How to Fix a Heaved-Up Concrete Slab
Frost heaves create hazardous and unsightly cracks in concrete slabs along a driveway, pathway or walkway. Left untreated, these cracks spread over the surface and make the slabs vulnerable to moisture damage. Concrete heaves when water underneath freezes, displacing the soil and damaging the slab.
You can address problems with the slab and prevent concrete heaves in the future.
Things You Will Need
- Circular saw
- Bolt cutters
- Steel rake
- Tape measure
- 2-by-6-inch lumber
- Hand tamper
- Crushed gravel
- Wire mesh
- Tin snips
- Wooden hand float
- Wood float
Wear thick gloves, ear muffs and protective eyeglasses when breaking concrete.
Remove Heaved-Up Concrete Slab
Cut the concrete slab into smaller sections with a circular saw and diamond blade. Ensure that the blade penetrates through the slab completely while cutting it. Set the saw aside.
Grasp the jackhammer handles firmly in your hands and position it over a cut line in the slab, at an angle. Turn it on so it pounds through the concrete. Push the jackhammer forward so it pries the broken concrete out of the soil, similar to a crow bar. Repeat the process along each cut line on the slab.
Collect the broken concrete pieces in a wheelbarrow.
Rake the exposed substrate with a steel rake to loosen the crushed material, which is typically crushed gravel. Scoop out the loose gravel with a shovel and pack it in a mound nearby.
Determine how deep you should dig the subsoil. Ideally, you should pour the concrete slab 4 inches thick, along with 2 inches of gravel to help improve drainage. Measure the depth of the excavation and remove more soil until it falls 6 inches below the surrounding soil level.
Measure the length and width of the excavation and cut lengths of 2-by-6-inch lumber to size. Lay these boards against the walls of the excavation,.
Level the soil with a rake to remove debris, stones and weeds. Tamp the soil with a soil tamper to compact it, so it is firm and provides a stable base for the concrete slab.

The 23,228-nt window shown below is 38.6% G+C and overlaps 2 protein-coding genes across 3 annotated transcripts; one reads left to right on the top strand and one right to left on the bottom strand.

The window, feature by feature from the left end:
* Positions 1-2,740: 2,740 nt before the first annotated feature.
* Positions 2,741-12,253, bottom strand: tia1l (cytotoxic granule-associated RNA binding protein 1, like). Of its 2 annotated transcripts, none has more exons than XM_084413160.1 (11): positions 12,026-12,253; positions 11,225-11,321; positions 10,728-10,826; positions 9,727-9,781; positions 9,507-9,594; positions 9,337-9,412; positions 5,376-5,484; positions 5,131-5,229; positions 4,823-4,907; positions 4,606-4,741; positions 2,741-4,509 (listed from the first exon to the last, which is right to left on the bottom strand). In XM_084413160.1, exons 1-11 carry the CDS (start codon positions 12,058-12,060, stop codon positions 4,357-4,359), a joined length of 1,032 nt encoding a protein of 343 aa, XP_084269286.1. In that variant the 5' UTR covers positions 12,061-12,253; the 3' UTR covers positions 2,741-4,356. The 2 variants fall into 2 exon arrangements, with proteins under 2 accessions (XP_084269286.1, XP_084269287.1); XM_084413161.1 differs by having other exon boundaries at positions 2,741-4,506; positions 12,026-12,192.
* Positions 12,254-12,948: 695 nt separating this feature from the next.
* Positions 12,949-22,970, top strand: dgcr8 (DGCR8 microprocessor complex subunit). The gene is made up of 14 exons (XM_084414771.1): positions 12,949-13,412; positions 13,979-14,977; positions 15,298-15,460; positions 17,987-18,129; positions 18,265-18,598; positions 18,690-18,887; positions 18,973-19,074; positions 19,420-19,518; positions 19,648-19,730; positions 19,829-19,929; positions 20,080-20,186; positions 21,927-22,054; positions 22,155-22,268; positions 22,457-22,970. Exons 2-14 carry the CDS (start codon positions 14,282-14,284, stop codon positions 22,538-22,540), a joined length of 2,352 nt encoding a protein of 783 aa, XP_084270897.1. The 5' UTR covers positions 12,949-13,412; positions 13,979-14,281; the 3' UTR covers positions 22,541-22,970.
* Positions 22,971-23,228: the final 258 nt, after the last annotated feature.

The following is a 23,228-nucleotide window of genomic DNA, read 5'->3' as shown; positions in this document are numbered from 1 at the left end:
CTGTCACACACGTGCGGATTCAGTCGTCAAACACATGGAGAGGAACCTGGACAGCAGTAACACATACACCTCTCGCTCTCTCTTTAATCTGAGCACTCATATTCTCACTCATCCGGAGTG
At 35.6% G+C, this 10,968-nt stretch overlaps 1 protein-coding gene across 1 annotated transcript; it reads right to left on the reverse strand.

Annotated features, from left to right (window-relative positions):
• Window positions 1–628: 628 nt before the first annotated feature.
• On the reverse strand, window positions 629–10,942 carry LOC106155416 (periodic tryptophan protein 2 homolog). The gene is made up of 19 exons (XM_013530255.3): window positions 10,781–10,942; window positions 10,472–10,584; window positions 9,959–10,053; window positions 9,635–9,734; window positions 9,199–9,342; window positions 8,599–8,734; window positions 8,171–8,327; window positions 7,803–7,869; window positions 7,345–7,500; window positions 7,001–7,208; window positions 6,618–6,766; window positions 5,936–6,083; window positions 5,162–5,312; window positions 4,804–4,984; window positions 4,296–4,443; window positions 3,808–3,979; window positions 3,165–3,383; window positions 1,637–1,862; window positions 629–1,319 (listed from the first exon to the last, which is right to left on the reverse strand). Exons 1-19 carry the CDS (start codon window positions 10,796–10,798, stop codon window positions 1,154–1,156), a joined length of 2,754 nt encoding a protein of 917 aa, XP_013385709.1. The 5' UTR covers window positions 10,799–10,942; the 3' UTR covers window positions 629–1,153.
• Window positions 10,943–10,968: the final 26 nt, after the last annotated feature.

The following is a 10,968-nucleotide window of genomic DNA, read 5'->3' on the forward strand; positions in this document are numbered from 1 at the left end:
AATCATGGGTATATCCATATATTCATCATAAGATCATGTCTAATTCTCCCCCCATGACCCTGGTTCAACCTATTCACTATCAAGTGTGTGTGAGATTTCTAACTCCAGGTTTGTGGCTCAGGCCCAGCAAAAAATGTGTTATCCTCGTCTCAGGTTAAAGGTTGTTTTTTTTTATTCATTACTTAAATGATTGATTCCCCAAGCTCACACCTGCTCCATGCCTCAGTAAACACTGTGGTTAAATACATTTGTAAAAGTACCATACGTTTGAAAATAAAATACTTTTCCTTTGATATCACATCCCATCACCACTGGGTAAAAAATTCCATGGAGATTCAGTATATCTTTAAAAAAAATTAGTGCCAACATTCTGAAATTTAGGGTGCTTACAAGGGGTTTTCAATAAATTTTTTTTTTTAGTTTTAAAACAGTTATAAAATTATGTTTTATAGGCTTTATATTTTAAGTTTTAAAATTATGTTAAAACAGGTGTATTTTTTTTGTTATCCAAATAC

Pour 2 inches of gravel over the compacted soil and tamp it with a tamper. Mist the gravel lightly to reduce friction from rubbing stones before tamping it. Continue to pour more gravel and tamp it until it forms a layer 2 inches thick. The compacted gravel should fall 4 inches below the surrounding soil.
Measure and cut a piece of wire mesh to size so it fits over the gravel. Cut the sheet with tin snips and lay it across the surface to help reinforce the concrete.
Prepare concrete according to label directions. Pour wet concrete into the frame until it reaches the top. Spread the poured concrete into corners with a hoe.
Smooth the surface of the concrete with a wooden hand float. Drape a wet canvas over the concrete and leave it to cure for one week.
Inspect the concrete to ensure it is cured after a week, or leave it for longer.
The Drip Cap
- Frost heaves create hazardous and unsightly cracks in concrete slabs along a driveway, pathway or walkway.
- Concrete heaves when water underneath freezes, displacing the soil and damaging the slab.
- Cut the concrete slab into smaller sections with a circular saw and diamond blade.
- Rake the exposed substrate with a steel rake to loosen the crushed material, which is typically crushed gravel.
- Pour 2 inches of gravel over the compacted soil and tamp it with a tamper.
- Prepare concrete according to label directions.
- Spread the poured concrete into corners with a hoe.
Tanya Khan is a freelance author and consultant, having written numerous articles for various online and print sources. She has a Master of Business Administration in marketing but her passion lies in writing.
- Thinkstock/Comstock/Getty Images
- Thinkstock/Comstock/Getty Images